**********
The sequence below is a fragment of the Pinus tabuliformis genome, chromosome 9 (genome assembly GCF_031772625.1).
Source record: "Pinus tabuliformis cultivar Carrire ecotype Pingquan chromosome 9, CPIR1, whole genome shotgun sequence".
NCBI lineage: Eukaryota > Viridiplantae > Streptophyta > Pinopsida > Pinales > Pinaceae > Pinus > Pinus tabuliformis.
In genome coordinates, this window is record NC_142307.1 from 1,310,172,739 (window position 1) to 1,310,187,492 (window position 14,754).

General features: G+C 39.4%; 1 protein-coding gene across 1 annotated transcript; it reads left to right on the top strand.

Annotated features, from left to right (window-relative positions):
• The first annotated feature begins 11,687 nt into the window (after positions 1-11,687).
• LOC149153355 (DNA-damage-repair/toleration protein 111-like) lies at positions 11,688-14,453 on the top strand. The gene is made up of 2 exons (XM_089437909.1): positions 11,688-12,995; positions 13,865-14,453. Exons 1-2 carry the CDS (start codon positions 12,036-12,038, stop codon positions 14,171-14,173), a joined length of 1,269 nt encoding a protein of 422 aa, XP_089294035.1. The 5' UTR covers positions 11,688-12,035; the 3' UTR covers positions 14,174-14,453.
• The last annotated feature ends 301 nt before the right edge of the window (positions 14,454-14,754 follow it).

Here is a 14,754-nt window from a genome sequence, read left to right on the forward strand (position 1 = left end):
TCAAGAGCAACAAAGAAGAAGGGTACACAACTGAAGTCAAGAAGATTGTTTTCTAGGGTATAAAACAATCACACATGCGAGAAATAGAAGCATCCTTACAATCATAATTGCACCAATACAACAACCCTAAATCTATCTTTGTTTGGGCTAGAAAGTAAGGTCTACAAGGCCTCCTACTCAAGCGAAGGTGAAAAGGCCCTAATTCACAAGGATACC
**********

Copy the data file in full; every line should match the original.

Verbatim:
The sequence below is a fragment of the Pinus tabuliformis genome, chromosome 9 (genome assembly GCF_031772625.1).
Source record: "Pinus tabuliformis cultivar Carrire ecotype Pingquan chromosome 9, CPIR1, whole genome shotgun sequence".
NCBI lineage: Eukaryota > Viridiplantae > Streptophyta > Pinopsida > Pinales > Pinaceae > Pinus > Pinus tabuliformis.
In genome coordinates, this window is record NC_142307.1 from 1,310,172,739 (window position 1) to 1,310,187,492 (window position 14,754).

General features: G+C 39.4%; 1 protein-coding gene across 1 annotated transcript; it reads left to right on the top strand.

Annotated features, from left to right (window-relative positions):
• The first annotated feature begins 11,687 nt into the window (after positions 1-11,687).
• LOC149153355 (DNA-damage-repair/toleration protein 111-like) lies at positions 11,688-14,453 on the top strand. The gene is made up of 2 exons (XM_089437909.1): positions 11,688-12,995; positions 13,865-14,453. Exons 1-2 carry the CDS (start codon positions 12,036-12,038, stop codon positions 14,171-14,173), a joined length of 1,269 nt encoding a protein of 422 aa, XP_089294035.1. The 5' UTR covers positions 11,688-12,035; the 3' UTR covers positions 14,174-14,453.
• The last annotated feature ends 301 nt before the right edge of the window (positions 14,454-14,754 follow it).

Here is a 14,754-nt window from a genome sequence, read left to right on the forward strand (position 1 = left end):
TCAAGAGCAACAAAGAAGAAGGGTACACAACTGAAGTCAAGAAGATTGTTTTCTAGGGTATAAAACAATCACACATGCGAGAAATAGAAGCATCCTTACAATCATAATTGCACCAATACAACAACCCTAAATCTATCTTTGTTTGGGCTAGAAAGTAAGGTCTACAAGGCCTCCTACTCAAGCGAAGGTGAAAAGGCCCTAATTCACAAGGATACC